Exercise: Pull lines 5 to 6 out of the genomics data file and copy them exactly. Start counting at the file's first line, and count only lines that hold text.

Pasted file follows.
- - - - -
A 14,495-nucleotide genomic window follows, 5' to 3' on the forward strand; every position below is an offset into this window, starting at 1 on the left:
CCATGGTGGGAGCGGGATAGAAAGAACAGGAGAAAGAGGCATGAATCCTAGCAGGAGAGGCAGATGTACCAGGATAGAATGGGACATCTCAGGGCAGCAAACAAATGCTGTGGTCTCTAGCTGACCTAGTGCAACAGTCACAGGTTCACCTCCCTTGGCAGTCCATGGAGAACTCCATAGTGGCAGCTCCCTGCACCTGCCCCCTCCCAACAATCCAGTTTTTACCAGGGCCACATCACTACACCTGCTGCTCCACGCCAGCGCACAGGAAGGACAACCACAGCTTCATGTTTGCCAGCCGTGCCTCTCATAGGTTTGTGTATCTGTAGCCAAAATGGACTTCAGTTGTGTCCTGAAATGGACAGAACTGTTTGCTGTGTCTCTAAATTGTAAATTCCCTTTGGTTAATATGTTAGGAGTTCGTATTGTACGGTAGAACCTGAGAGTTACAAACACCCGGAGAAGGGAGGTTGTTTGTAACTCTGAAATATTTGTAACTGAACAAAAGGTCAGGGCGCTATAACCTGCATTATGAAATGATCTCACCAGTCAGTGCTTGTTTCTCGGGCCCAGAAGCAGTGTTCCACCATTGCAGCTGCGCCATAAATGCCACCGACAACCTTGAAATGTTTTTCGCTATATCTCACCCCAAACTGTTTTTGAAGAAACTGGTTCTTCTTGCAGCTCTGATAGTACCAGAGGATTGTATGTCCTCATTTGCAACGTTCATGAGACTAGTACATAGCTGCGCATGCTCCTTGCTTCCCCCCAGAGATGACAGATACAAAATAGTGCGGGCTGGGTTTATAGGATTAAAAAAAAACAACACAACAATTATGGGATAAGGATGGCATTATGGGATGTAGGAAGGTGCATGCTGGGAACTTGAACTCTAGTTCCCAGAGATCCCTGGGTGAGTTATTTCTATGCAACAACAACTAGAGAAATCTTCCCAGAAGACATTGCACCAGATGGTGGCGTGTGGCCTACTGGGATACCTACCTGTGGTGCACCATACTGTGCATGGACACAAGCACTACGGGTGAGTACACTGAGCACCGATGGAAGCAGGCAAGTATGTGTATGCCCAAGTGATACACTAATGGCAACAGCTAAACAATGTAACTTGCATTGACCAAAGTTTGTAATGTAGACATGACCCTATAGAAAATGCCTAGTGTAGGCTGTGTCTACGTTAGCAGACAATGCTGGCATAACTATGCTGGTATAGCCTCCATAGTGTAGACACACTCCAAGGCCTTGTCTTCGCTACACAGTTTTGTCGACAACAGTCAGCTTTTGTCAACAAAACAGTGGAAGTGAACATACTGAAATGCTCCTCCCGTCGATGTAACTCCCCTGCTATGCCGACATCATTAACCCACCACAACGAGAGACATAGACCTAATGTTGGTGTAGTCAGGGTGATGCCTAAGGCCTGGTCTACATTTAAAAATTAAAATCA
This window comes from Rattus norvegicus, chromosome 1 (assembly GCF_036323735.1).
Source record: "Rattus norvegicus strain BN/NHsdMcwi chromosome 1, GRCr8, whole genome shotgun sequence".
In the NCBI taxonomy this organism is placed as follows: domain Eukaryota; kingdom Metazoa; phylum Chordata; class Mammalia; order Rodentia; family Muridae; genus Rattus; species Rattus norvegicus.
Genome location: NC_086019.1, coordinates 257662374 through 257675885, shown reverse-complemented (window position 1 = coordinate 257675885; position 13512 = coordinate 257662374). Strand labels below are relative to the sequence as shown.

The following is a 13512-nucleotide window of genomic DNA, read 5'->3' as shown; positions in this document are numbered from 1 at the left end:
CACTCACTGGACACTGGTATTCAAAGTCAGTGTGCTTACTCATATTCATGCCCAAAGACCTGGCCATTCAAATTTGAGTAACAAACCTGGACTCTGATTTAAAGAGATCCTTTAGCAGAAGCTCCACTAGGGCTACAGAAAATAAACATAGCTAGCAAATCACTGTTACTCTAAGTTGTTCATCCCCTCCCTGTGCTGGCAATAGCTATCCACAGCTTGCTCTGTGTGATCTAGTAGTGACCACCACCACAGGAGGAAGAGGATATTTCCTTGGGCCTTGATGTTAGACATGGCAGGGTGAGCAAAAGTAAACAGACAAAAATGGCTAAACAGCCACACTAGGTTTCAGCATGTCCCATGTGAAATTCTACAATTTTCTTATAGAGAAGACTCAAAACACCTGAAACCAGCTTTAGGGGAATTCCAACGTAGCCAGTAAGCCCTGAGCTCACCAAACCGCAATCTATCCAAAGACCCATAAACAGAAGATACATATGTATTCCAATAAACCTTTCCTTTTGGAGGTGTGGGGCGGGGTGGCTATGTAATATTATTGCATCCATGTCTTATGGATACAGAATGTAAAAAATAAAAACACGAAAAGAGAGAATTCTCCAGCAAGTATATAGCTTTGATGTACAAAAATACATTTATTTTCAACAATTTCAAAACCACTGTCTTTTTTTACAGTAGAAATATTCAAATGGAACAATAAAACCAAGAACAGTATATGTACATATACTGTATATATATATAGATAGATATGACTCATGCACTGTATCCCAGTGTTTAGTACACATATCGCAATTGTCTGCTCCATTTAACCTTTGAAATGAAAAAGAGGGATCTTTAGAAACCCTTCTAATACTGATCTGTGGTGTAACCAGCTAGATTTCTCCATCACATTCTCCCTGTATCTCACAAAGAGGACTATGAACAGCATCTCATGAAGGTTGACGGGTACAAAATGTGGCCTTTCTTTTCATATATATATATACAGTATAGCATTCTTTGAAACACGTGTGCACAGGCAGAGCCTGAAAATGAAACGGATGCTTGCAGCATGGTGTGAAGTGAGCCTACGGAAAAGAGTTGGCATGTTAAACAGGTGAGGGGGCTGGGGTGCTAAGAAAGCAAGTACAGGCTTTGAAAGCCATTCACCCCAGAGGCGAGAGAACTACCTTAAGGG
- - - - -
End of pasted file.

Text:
In the NCBI taxonomy this organism is placed as follows: domain Eukaryota; kingdom Metazoa; phylum Chordata; class Mammalia; order Rodentia; family Muridae; genus Rattus; species Rattus norvegicus.
Genome location: NC_086019.1, coordinates 257662374 through 257675885, shown reverse-complemented (window position 1 = coordinate 257675885; position 13512 = coordinate 257662374). Strand labels below are relative to the sequence as shown.